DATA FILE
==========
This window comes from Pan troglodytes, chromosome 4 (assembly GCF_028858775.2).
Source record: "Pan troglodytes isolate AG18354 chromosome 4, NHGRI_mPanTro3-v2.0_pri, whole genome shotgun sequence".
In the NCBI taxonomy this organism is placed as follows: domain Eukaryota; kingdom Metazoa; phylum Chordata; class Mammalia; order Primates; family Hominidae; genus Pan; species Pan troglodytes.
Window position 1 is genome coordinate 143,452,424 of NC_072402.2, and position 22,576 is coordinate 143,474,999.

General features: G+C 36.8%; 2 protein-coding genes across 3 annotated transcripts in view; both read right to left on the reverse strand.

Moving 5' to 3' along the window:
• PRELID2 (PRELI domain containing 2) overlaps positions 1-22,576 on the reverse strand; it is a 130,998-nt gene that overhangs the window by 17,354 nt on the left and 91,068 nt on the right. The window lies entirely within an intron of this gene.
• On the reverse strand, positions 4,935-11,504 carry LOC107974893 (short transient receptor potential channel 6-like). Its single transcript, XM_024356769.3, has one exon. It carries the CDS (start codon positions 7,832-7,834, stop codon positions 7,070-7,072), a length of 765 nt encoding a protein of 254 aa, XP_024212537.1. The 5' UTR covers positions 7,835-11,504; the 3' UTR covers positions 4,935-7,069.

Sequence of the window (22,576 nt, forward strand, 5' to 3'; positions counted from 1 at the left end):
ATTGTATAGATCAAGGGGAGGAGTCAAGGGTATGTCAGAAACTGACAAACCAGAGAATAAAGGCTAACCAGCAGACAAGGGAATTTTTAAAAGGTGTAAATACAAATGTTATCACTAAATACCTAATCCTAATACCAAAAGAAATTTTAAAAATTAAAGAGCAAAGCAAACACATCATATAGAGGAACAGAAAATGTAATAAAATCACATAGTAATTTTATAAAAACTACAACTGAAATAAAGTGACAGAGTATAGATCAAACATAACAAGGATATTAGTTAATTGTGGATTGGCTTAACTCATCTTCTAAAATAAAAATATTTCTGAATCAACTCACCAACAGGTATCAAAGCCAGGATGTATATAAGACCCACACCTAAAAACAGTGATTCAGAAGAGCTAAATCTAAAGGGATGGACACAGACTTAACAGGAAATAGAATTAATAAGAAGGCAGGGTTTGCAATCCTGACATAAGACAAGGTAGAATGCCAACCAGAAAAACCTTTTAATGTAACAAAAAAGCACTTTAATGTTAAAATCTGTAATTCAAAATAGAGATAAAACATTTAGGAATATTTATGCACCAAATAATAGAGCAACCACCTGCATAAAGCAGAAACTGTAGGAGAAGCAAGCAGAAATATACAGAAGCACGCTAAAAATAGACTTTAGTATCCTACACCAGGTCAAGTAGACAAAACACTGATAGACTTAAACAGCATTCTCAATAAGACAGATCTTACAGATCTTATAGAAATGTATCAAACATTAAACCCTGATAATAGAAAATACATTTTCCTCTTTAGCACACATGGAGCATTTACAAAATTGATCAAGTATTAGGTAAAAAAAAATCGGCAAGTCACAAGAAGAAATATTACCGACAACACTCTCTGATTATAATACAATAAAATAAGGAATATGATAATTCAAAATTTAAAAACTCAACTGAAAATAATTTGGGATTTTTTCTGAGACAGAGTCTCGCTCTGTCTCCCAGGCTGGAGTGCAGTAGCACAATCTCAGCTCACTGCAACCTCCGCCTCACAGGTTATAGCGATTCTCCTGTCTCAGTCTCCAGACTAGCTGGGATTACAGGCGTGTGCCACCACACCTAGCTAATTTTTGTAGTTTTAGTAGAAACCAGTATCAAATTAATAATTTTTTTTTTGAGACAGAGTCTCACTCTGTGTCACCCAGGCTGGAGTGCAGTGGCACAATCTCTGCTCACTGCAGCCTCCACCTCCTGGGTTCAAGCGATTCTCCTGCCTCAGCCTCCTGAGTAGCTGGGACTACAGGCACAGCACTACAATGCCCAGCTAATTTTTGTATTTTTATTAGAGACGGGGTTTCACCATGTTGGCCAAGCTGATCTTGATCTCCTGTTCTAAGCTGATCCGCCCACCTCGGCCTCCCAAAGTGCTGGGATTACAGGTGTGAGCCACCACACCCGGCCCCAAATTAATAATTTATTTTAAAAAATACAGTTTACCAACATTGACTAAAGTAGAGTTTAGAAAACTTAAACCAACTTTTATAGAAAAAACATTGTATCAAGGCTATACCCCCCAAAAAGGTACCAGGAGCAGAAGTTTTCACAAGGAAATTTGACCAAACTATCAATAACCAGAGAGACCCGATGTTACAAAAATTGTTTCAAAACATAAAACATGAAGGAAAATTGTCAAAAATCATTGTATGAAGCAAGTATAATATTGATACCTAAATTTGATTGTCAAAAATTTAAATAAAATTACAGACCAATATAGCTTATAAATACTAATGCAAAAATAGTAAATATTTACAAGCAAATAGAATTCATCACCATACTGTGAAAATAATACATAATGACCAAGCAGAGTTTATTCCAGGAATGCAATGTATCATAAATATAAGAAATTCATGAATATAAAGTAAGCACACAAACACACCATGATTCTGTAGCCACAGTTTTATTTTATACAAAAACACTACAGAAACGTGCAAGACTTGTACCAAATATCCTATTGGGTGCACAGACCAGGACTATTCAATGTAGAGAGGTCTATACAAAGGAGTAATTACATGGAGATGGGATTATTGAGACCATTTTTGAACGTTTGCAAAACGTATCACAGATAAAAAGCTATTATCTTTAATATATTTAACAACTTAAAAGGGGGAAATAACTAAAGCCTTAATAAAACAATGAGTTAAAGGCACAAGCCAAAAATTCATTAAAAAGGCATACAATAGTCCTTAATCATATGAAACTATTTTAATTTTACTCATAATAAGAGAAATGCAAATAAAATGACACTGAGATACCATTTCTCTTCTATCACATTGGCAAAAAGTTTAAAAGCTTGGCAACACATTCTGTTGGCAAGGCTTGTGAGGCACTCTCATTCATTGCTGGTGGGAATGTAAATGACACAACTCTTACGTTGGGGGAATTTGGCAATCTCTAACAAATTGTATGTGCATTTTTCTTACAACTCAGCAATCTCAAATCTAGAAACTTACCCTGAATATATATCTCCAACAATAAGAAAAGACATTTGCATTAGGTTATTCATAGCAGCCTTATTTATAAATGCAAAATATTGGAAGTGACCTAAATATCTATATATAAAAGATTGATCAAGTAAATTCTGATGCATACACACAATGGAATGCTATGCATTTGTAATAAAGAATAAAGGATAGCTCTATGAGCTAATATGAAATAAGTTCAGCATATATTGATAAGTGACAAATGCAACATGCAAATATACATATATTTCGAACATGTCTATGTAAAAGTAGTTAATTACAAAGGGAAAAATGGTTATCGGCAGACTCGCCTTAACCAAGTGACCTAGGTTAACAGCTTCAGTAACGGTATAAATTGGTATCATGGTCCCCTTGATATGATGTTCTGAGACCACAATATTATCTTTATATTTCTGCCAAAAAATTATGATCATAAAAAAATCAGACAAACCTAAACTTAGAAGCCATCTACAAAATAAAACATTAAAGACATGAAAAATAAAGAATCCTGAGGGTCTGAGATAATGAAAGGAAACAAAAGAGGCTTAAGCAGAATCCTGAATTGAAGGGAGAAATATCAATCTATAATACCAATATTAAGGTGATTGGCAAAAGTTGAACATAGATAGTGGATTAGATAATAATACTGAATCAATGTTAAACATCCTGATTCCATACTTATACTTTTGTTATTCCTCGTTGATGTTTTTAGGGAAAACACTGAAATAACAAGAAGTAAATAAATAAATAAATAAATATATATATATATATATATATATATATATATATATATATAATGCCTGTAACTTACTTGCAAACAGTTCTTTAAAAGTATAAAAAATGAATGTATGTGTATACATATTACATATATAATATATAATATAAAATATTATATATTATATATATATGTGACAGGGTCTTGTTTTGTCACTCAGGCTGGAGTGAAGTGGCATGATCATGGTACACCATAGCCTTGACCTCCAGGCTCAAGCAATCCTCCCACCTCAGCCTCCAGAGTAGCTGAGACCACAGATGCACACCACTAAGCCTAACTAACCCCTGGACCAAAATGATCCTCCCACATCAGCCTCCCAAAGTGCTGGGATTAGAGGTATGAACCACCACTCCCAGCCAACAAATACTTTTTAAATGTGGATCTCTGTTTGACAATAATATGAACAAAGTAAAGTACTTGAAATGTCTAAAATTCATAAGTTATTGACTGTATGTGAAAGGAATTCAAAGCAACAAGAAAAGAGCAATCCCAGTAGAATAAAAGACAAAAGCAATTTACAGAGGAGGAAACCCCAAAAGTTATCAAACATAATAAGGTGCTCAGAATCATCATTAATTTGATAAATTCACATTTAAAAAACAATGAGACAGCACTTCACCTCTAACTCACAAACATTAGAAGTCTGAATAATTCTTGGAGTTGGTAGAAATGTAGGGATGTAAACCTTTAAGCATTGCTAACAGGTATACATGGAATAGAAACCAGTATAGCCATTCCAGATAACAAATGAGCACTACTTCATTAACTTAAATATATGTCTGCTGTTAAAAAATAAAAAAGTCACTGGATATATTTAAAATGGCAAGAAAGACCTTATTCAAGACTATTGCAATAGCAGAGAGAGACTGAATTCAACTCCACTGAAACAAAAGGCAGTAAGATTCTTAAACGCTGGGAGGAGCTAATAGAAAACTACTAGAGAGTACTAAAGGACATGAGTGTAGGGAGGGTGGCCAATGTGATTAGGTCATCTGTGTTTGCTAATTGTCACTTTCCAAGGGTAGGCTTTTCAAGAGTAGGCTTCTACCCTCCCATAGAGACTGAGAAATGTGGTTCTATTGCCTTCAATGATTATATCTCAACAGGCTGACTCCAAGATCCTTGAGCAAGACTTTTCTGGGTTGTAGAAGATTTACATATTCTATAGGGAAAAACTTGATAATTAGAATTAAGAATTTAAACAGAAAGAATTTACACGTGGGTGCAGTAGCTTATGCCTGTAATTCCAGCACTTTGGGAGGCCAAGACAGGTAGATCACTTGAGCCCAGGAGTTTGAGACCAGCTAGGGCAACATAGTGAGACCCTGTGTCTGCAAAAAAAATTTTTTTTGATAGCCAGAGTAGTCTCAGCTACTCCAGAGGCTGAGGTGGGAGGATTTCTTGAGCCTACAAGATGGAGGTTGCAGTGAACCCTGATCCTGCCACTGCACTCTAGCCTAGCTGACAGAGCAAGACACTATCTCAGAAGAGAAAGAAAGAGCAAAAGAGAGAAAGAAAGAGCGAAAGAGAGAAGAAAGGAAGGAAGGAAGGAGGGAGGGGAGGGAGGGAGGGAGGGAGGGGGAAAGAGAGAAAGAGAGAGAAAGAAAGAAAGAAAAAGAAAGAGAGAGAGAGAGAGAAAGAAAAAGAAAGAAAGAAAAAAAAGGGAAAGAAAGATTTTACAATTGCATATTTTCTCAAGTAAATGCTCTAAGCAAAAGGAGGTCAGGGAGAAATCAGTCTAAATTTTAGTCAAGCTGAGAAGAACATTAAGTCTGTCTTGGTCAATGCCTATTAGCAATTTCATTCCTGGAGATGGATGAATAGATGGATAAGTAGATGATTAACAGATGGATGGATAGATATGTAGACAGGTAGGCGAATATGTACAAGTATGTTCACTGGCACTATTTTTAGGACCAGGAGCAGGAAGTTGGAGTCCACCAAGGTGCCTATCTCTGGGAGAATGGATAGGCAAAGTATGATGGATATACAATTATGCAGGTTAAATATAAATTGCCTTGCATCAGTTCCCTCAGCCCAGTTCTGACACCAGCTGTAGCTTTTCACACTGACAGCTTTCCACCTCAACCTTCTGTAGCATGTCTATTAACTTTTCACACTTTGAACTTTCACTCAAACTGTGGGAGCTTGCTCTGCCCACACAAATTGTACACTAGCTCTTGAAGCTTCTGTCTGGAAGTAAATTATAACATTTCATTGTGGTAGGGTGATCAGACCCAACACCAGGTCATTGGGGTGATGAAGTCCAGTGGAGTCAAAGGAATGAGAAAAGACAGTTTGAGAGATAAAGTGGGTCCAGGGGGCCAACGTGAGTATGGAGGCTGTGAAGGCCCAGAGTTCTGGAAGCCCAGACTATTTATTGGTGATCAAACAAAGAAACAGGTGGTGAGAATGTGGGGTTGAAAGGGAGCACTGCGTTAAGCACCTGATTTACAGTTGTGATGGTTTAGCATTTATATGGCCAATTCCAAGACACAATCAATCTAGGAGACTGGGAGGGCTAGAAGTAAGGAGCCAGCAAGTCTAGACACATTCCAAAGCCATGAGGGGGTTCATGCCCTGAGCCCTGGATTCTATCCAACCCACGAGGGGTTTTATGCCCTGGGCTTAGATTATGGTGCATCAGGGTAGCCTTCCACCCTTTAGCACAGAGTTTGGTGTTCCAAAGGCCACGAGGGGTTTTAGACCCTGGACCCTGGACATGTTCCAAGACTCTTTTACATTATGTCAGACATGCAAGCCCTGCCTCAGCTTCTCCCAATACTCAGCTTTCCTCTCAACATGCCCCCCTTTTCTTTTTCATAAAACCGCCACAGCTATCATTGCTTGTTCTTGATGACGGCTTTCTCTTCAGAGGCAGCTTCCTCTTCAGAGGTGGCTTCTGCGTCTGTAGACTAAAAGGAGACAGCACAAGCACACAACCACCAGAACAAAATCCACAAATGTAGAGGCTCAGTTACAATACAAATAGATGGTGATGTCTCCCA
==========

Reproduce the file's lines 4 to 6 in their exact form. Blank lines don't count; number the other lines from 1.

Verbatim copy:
Window position 1 is genome coordinate 143,452,424 of NC_072402.2, and position 22,576 is coordinate 143,474,999.

General features: G+C 36.8%; 2 protein-coding genes across 3 annotated transcripts in view; both read right to left on the reverse strand.

Moving 5' to 3' along the window: